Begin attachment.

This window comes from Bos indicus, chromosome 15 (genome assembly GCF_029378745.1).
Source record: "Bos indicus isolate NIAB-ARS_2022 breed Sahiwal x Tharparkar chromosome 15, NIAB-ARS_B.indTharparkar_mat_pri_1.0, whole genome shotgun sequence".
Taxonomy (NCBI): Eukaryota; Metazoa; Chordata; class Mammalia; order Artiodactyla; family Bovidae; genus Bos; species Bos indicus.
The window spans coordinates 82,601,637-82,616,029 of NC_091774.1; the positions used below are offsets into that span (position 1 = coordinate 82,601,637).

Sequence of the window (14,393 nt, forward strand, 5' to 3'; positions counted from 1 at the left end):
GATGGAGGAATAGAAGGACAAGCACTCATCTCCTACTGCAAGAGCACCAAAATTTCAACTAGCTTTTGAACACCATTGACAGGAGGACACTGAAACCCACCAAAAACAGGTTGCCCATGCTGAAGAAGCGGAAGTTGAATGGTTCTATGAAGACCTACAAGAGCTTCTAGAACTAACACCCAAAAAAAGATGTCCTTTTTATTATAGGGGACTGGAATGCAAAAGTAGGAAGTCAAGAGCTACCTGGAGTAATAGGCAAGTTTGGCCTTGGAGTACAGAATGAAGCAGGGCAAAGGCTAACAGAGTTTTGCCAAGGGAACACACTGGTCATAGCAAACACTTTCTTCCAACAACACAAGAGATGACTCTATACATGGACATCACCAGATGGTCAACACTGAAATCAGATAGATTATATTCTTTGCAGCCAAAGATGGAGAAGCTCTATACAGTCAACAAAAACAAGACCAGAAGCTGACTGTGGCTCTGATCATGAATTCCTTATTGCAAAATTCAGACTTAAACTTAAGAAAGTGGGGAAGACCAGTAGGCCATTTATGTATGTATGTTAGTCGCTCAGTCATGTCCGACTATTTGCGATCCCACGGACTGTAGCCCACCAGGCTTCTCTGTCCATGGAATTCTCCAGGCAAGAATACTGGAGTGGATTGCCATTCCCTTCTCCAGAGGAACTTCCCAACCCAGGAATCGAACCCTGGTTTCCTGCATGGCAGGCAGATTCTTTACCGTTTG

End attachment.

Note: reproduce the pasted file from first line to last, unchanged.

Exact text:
This window comes from Bos indicus, chromosome 15 (genome assembly GCF_029378745.1).
Source record: "Bos indicus isolate NIAB-ARS_2022 breed Sahiwal x Tharparkar chromosome 15, NIAB-ARS_B.indTharparkar_mat_pri_1.0, whole genome shotgun sequence".
Taxonomy (NCBI): Eukaryota; Metazoa; Chordata; class Mammalia; order Artiodactyla; family Bovidae; genus Bos; species Bos indicus.
The window spans coordinates 82,601,637-82,616,029 of NC_091774.1; the positions used below are offsets into that span (position 1 = coordinate 82,601,637).

Sequence of the window (14,393 nt, forward strand, 5' to 3'; positions counted from 1 at the left end):
GATGGAGGAATAGAAGGACAAGCACTCATCTCCTACTGCAAGAGCACCAAAATTTCAACTAGCTTTTGAACACCATTGACAGGAGGACACTGAAACCCACCAAAAACAGGTTGCCCATGCTGAAGAAGCGGAAGTTGAATGGTTCTATGAAGACCTACAAGAGCTTCTAGAACTAACACCCAAAAAAAGATGTCCTTTTTATTATAGGGGACTGGAATGCAAAAGTAGGAAGTCAAGAGCTACCTGGAGTAATAGGCAAGTTTGGCCTTGGAGTACAGAATGAAGCAGGGCAAAGGCTAACAGAGTTTTGCCAAGGGAACACACTGGTCATAGCAAACACTTTCTTCCAACAACACAAGAGATGACTCTATACATGGACATCACCAGATGGTCAACACTGAAATCAGATAGATTATATTCTTTGCAGCCAAAGATGGAGAAGCTCTATACAGTCAACAAAAACAAGACCAGAAGCTGACTGTGGCTCTGATCATGAATTCCTTATTGCAAAATTCAGACTTAAACTTAAGAAAGTGGGGAAGACCAGTAGGCCATTTATGTATGTATGTTAGTCGCTCAGTCATGTCCGACTATTTGCGATCCCACGGACTGTAGCCCACCAGGCTTCTCTGTCCATGGAATTCTCCAGGCAAGAATACTGGAGTGGATTGCCATTCCCTTCTCCAGAGGAACTTCCCAACCCAGGAATCGAACCCTGGTTTCCTGCATGGCAGGCAGATTCTTTACCGTTTG